The Internet of Things (IoT) is part of everyday life today. But the adoption of IoT in industry is just at its beginning stage. Below I describe 3 inspiring case studies, and what you can learn from them.

The embrace of the Internet of Things by the manufacturing industry and other industries is one of the major business trends of the moment. This is called the “Industrial Internet of Things” (IIoT). By adding sensors and data communication to hardware, production processes will become “smart.”

3 Roads to a Smart Industry

IIoT is applicable in 3 main areas. Below I will describe them and add an inspiring case study in each instance. 

  1. Predictive Maintenance

Data generated by machines can predict when preventive maintenance is required. The outcome is based on factors such as the number of operating hours and the parameters of the device. This is very cost efficient because fewer machines will break down.

Case Study: Imbema Group

The Imbema Group’s Flamingo app identifies and validates vital hose connections that are used in port operations. This results in a more efficient process. But that’s not all. The collected data also predicts when a hose should be replaced.

  1. Asset Management

IIoT helps companies keep an eye on their capital goods which can save both time and money. Though there is some overlap with predictive maintenance, there are plenty of other aspects of asset management as will be demonstrated by the case study below.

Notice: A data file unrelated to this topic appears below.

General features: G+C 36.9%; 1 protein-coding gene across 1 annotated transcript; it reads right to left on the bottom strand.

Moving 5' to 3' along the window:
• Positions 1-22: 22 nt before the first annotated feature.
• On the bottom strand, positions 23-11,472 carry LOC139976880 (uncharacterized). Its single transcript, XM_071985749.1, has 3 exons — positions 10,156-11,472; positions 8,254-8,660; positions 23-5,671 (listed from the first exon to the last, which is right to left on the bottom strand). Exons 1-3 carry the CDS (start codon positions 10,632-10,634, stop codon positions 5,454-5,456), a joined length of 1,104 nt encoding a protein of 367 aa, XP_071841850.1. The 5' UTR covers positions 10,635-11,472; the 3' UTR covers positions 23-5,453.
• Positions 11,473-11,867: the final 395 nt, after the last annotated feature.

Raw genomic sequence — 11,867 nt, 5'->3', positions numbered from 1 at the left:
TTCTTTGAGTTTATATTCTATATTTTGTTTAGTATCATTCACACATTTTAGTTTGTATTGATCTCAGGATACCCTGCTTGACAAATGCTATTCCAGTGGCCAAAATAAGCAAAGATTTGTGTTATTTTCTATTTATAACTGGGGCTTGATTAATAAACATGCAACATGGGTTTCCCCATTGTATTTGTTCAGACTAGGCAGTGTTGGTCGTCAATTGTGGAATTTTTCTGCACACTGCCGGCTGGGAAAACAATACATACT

Case Study: Fingrid

Fingrid is the national electricity transmission company in Finland. It owns the country’s high-voltage grid and is responsible for transmitting the electricity from the producers and generators to distribution companies and heavy industry. To accomplish this, Fingrid has to manage a variety of assets, from the power lines and towers to the substations across the country.

To help accomplish this, IBM supplied Fingrid an IIoT solution that let them know where assets are, combining the maintenance history of those assets with cost elements. By deploying IBM Maximo Asset Management, Fingrid can tie costs to its assets and apply analytics for deep, real-time analysis. Efficiency is increased, and risk is reduced. 

  1. Logistics

When coupled with historical and real-time IIoT data, artificial intelligence can advise optimized routes. This can be the shortest route a truck can take to its destination, but it can also be the best walking route at an industrial plant. In both instances, the application of this knowledge will result in lower costs. Moreover, the example of the truck (fleet management) will reduce CO2 emissions.

Case Study: H & M

H&M run a fleet of 30 vehicles in the United Kingdom. They make over 1,000 pallet deliveries and collections each day. To optimize this process, the multinational company uses the TomTom Telematics’ WEBFLEET. This is a fleet management solution that provides real-time information on the location of vehicles.

Additionally, WEBFLEET lets companies communicate directly with their drivers, helps to improve driving behavior, saves on fuel, and connects to a whole ecosystem of 3rd-party solutions. Adopting WEBFLEET resulted in a 30% increase on collections and more accurate predictions of times of arrival.

Why This Is Important

As I described above, the Industrial Internet of Things makes processes more efficient, safe, and reliable. It also provides manufacturing companies with a platform to provide additional services based on the data generated by their devices. These can increase customer loyalty, but ultimately also lead to new revenue models in which their customers pay for the services provided.

The possibilities are almost endless; when do you step in?

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